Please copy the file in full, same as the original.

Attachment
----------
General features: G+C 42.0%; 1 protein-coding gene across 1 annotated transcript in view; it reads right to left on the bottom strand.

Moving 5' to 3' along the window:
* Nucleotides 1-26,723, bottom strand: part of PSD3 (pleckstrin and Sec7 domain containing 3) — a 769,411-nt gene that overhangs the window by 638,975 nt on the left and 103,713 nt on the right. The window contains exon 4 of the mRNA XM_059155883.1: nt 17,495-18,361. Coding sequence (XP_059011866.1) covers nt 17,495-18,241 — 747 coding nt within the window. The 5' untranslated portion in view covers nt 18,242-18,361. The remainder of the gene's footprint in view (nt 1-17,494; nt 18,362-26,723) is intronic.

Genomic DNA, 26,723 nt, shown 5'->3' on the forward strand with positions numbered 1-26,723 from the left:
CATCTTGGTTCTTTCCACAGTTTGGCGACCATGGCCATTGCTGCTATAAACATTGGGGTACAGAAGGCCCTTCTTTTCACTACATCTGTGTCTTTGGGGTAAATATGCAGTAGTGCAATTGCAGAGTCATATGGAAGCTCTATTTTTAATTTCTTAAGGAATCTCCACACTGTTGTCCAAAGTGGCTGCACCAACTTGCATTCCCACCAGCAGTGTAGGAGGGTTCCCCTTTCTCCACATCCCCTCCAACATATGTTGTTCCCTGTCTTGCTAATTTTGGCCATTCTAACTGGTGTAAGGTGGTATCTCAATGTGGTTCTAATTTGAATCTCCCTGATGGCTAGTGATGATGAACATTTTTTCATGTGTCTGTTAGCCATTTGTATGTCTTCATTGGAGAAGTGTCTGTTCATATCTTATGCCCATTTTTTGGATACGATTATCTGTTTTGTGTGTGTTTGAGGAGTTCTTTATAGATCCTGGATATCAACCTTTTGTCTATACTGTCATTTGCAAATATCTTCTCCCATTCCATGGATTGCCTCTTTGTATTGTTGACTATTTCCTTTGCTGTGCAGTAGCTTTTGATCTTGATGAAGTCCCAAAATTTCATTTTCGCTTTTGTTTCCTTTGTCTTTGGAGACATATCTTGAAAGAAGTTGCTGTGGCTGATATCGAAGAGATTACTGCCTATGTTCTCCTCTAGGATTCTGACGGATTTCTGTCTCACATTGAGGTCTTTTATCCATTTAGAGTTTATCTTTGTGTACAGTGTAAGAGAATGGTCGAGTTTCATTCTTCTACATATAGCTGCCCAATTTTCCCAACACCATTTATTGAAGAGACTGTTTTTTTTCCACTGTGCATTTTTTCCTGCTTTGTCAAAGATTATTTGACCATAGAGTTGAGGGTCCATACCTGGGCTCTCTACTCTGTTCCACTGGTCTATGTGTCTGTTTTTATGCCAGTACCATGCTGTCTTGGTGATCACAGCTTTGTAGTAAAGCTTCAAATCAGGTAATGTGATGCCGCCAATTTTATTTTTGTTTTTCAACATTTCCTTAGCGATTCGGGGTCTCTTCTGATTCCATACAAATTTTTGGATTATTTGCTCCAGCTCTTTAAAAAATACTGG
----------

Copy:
General features: G+C 42.0%; 1 protein-coding gene across 1 annotated transcript in view; it reads right to left on the bottom strand.

Moving 5' to 3' along the window:
* Nucleotides 1-26,723, bottom strand: part of PSD3 (pleckstrin and Sec7 domain containing 3) — a 769,411-nt gene that overhangs the window by 638,975 nt on the left and 103,713 nt on the right. The window contains exon 4 of the mRNA XM_059155883.1: nt 17,495-18,361. Coding sequence (XP_059011866.1) covers nt 17,495-18,241 — 747 coding nt within the window. The 5' untranslated portion in view covers nt 18,242-18,361. The remainder of the gene's footprint in view (nt 1-17,494; nt 18,362-26,723) is intronic.

Genomic DNA, 26,723 nt, shown 5'->3' on the forward strand with positions numbered 1-26,723 from the left:
CATCTTGGTTCTTTCCACAGTTTGGCGACCATGGCCATTGCTGCTATAAACATTGGGGTACAGAAGGCCCTTCTTTTCACTACATCTGTGTCTTTGGGGTAAATATGCAGTAGTGCAATTGCAGAGTCATATGGAAGCTCTATTTTTAATTTCTTAAGGAATCTCCACACTGTTGTCCAAAGTGGCTGCACCAACTTGCATTCCCACCAGCAGTGTAGGAGGGTTCCCCTTTCTCCACATCCCCTCCAACATATGTTGTTCCCTGTCTTGCTAATTTTGGCCATTCTAACTGGTGTAAGGTGGTATCTCAATGTGGTTCTAATTTGAATCTCCCTGATGGCTAGTGATGATGAACATTTTTTCATGTGTCTGTTAGCCATTTGTATGTCTTCATTGGAGAAGTGTCTGTTCATATCTTATGCCCATTTTTTGGATACGATTATCTGTTTTGTGTGTGTTTGAGGAGTTCTTTATAGATCCTGGATATCAACCTTTTGTCTATACTGTCATTTGCAAATATCTTCTCCCATTCCATGGATTGCCTCTTTGTATTGTTGACTATTTCCTTTGCTGTGCAGTAGCTTTTGATCTTGATGAAGTCCCAAAATTTCATTTTCGCTTTTGTTTCCTTTGTCTTTGGAGACATATCTTGAAAGAAGTTGCTGTGGCTGATATCGAAGAGATTACTGCCTATGTTCTCCTCTAGGATTCTGACGGATTTCTGTCTCACATTGAGGTCTTTTATCCATTTAGAGTTTATCTTTGTGTACAGTGTAAGAGAATGGTCGAGTTTCATTCTTCTACATATAGCTGCCCAATTTTCCCAACACCATTTATTGAAGAGACTGTTTTTTTTCCACTGTGCATTTTTTCCTGCTTTGTCAAAGATTATTTGACCATAGAGTTGAGGGTCCATACCTGGGCTCTCTACTCTGTTCCACTGGTCTATGTGTCTGTTTTTATGCCAGTACCATGCTGTCTTGGTGATCACAGCTTTGTAGTAAAGCTTCAAATCAGGTAATGTGATGCCGCCAATTTTATTTTTGTTTTTCAACATTTCCTTAGCGATTCGGGGTCTCTTCTGATTCCATACAAATTTTTGGATTATTTGCTCCAGCTCTTTAAAAAATACTGG